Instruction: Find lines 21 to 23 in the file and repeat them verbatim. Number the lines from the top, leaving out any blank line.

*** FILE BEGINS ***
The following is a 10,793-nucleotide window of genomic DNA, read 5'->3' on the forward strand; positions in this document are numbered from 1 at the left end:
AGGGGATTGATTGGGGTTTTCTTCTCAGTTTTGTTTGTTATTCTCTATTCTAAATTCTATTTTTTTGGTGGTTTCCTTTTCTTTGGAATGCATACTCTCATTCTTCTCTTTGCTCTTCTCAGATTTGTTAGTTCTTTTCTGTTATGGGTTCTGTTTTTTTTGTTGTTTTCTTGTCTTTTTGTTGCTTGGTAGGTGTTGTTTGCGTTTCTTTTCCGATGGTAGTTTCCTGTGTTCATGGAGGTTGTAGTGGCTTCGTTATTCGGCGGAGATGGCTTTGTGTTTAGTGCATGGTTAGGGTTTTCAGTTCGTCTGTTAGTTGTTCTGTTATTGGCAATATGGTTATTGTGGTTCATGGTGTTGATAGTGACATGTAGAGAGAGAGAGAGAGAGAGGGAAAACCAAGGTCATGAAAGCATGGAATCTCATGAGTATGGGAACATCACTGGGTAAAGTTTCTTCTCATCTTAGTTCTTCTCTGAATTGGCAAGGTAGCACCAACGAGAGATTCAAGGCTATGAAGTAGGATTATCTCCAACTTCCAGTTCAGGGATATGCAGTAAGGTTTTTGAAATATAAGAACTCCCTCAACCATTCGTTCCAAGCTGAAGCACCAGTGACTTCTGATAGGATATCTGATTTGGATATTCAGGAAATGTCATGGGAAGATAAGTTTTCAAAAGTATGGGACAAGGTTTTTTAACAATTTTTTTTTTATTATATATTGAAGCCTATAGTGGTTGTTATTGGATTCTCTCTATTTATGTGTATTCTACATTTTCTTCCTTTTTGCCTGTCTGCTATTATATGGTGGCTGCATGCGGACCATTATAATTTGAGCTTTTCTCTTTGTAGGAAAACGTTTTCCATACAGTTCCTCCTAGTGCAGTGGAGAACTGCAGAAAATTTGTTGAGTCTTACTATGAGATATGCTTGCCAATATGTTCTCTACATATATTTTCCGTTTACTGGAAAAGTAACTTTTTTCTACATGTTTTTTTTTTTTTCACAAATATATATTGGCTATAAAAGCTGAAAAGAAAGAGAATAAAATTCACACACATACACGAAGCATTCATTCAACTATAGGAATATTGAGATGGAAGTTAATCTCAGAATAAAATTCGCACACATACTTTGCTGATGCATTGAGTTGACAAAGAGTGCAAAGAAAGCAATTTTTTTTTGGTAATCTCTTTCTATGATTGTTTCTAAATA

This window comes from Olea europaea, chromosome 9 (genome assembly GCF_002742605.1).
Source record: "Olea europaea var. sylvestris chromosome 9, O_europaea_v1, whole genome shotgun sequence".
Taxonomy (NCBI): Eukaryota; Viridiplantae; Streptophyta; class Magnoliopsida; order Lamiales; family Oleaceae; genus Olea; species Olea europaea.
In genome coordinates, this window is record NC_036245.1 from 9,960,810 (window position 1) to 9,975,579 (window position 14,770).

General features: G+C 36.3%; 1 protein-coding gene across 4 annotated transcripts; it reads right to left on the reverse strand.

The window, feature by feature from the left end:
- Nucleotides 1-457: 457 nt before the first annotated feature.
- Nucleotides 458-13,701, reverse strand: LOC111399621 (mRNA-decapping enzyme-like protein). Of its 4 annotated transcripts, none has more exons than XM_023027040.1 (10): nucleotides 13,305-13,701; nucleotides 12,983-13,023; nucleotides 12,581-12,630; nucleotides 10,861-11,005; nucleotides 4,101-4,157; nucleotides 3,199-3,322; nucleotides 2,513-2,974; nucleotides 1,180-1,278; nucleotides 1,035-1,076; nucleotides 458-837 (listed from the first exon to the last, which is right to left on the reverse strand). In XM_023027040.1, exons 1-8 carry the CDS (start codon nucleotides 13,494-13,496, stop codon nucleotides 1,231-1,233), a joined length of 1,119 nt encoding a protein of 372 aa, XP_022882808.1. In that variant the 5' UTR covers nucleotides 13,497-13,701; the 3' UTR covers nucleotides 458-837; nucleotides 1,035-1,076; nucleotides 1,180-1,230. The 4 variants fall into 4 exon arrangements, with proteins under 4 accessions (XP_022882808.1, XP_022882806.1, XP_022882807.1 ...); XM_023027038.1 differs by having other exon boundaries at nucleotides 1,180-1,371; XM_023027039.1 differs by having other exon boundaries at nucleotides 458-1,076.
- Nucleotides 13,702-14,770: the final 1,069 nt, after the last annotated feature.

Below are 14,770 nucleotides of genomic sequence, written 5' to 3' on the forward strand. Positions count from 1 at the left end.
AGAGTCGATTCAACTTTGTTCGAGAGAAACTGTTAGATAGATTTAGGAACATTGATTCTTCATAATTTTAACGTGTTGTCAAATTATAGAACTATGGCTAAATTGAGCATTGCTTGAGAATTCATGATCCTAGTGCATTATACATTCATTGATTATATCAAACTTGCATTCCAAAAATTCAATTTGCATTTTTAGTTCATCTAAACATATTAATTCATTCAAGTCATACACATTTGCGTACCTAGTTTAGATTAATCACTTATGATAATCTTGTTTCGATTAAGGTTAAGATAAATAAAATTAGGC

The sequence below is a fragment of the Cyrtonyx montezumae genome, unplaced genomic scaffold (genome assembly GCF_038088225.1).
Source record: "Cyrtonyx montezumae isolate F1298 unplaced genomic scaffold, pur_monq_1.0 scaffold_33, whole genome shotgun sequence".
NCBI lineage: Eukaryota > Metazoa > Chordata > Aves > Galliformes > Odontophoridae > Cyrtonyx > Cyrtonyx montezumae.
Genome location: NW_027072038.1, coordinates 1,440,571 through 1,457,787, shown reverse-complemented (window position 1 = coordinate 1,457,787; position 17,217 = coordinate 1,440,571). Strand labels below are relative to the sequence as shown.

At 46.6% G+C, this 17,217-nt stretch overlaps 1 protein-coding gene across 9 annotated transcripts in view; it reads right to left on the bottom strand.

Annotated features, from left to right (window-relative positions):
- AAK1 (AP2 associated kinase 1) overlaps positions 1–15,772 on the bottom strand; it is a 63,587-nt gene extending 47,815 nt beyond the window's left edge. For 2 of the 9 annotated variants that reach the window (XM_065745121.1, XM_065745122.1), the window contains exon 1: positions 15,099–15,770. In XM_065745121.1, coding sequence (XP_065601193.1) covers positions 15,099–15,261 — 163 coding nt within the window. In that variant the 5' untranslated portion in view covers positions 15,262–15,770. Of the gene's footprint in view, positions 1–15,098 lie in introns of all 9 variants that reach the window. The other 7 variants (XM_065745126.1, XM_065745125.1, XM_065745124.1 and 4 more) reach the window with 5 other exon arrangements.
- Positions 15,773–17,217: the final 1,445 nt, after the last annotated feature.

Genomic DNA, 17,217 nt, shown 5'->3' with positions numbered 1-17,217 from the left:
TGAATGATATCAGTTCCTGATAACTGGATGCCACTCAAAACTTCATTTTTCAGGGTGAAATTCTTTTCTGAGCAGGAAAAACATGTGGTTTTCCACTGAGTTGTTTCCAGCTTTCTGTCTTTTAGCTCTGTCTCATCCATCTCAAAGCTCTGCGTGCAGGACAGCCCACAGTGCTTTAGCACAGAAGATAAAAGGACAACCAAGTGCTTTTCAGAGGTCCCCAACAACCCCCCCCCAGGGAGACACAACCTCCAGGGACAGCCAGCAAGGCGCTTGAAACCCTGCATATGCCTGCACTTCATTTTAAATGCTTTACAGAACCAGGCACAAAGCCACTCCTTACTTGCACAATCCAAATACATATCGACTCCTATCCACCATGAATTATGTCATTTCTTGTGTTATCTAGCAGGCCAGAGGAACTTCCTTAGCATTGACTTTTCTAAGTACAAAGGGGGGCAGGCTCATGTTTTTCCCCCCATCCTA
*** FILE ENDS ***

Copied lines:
- Positions 15,773–17,217: the final 1,445 nt, after the last annotated feature.

Genomic DNA, 17,217 nt, shown 5'->3' with positions numbered 1-17,217 from the left:
TGAATGATATCAGTTCCTGATAACTGGATGCCACTCAAAACTTCATTTTTCAGGGTGAAATTCTTTTCTGAGCAGGAAAAACATGTGGTTTTCCACTGAGTTGTTTCCAGCTTTCTGTCTTTTAGCTCTGTCTCATCCATCTCAAAGCTCTGCGTGCAGGACAGCCCACAGTGCTTTAGCACAGAAGATAAAAGGACAACCAAGTGCTTTTCAGAGGTCCCCAACAACCCCCCCCCAGGGAGACACAACCTCCAGGGACAGCCAGCAAGGCGCTTGAAACCCTGCATATGCCTGCACTTCATTTTAAATGCTTTACAGAACCAGGCACAAAGCCACTCCTTACTTGCACAATCCAAATACATATCGACTCCTATCCACCATGAATTATGTCATTTCTTGTGTTATCTAGCAGGCCAGAGGAACTTCCTTAGCATTGACTTTTCTAAGTACAAAGGGGGGCAGGCTCATGTTTTTCCCCCCATCCTA